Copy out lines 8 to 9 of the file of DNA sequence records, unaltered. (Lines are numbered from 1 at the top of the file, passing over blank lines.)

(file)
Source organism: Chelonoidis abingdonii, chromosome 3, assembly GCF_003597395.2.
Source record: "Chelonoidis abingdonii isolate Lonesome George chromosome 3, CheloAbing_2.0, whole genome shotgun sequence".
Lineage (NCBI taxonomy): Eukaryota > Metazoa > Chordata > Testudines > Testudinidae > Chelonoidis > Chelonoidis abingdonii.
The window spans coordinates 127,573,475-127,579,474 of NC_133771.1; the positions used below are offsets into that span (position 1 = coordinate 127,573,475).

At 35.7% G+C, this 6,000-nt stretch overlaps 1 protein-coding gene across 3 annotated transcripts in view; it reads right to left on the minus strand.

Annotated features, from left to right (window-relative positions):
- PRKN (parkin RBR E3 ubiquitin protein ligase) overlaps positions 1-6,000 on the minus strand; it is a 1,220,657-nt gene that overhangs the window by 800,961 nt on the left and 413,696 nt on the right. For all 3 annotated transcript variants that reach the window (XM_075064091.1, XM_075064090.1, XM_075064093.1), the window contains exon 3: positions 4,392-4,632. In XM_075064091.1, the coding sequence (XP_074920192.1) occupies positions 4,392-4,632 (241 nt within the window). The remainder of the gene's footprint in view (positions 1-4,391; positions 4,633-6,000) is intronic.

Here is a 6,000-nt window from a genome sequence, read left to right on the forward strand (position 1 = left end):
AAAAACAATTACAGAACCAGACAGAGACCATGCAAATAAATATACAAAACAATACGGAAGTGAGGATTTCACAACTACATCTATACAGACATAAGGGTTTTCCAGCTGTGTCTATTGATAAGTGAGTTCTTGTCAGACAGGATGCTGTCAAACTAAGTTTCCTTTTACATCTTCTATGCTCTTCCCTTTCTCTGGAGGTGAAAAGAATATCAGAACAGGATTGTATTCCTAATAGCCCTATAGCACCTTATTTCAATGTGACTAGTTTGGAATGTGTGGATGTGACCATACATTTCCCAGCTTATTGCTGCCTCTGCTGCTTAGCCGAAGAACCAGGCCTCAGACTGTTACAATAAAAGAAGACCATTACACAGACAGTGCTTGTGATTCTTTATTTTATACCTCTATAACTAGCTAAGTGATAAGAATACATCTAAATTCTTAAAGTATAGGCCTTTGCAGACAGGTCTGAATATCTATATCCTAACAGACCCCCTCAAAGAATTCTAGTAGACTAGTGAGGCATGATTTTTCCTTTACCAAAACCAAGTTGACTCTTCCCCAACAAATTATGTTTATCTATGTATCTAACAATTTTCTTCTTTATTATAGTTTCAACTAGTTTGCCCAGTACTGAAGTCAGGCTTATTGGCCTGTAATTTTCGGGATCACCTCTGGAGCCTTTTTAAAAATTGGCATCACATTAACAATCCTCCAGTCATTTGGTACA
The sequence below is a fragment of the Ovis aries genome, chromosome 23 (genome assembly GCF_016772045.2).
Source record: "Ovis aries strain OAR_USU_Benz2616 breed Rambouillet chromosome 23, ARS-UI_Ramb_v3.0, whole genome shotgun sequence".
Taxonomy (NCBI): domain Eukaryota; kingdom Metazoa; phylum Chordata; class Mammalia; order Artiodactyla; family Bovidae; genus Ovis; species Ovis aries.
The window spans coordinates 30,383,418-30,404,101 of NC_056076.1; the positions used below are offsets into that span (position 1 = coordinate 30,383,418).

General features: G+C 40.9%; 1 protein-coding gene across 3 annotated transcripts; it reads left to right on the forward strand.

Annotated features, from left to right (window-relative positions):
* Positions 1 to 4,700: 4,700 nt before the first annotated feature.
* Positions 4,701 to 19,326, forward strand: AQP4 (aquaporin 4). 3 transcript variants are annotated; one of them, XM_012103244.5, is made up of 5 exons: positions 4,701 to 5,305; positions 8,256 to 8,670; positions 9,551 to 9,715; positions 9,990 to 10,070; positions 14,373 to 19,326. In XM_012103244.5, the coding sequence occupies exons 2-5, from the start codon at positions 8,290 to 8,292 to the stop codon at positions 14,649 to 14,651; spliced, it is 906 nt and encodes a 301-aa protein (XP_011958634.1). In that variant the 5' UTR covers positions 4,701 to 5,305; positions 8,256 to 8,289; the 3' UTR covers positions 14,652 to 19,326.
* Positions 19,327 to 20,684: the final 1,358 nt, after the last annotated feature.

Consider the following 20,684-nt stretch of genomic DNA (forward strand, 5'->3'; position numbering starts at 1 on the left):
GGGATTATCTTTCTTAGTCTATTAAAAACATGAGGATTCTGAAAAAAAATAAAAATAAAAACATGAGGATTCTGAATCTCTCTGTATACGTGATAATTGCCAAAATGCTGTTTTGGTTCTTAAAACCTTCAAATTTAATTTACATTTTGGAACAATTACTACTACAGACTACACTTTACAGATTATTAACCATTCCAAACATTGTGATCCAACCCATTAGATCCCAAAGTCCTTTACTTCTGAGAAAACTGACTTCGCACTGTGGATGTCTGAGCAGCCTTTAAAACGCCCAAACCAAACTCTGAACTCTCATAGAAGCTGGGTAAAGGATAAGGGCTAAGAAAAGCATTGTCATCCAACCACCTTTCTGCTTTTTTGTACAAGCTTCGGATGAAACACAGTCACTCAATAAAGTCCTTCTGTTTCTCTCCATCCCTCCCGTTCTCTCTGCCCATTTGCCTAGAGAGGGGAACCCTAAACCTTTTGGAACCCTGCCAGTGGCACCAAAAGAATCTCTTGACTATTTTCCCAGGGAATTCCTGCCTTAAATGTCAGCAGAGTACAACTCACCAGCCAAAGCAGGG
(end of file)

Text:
Here is a 6,000-nt window from a genome sequence, read left to right on the forward strand (position 1 = left end):
AAAAACAATTACAGAACCAGACAGAGACCATGCAAATAAATATACAAAACAATACGGAAGTGAGGATTTCACAACTACATCTATACAGACATAAGGGTTTTCCAGCTGTGTCTATTGATAAGTGAGTTCTTGTCAGACAGGATGCTGTCAAACTAAGTTTCCTTTTACATCTTCTATGCTCTTCCCTTTCTCTGGAGGTGAAAAGAATATCAGAACAGGATTGTATTCCTAATAGCCCTATAGCACCTTATTTCAATGTGACTAGTTTGGAATGTGTGGATGTGACCATACATTTCCCAGCTTATTGCTGCCTCTGCTGCTTAGCCGAAGAACCAGGCCTCAGACTGTTACAATAAAAGAAGACCATTACACAGACAGTGCTTGTGATTCTTTATTTTATACCTCTATAACTAGCTAAGTGATAAGAATACATCTAAATTCTTAAAGTATAGGCCTTTGCAGACAGGTCTGAATATCTATATCCTAACAGACCCCCTCAAAGAATTCTAGTAGACTAGTGAGGCATGATTTTTCCTTTACCAAAACCAAGTTGACTCTTCCCCAACAAATTATGTTTATCTATGTATCTAACAATTTTCTTCTTTATTATAGTTTCAACTAGTTTGCCCAGTACTGAAGTCAGGCTTATTGGCCTGTAATTTTCGGGATCACCTCTGGAGCCTTTTTAAAAATTGGCATCACATTAACAATCCTCCAGTCATTTGGTACA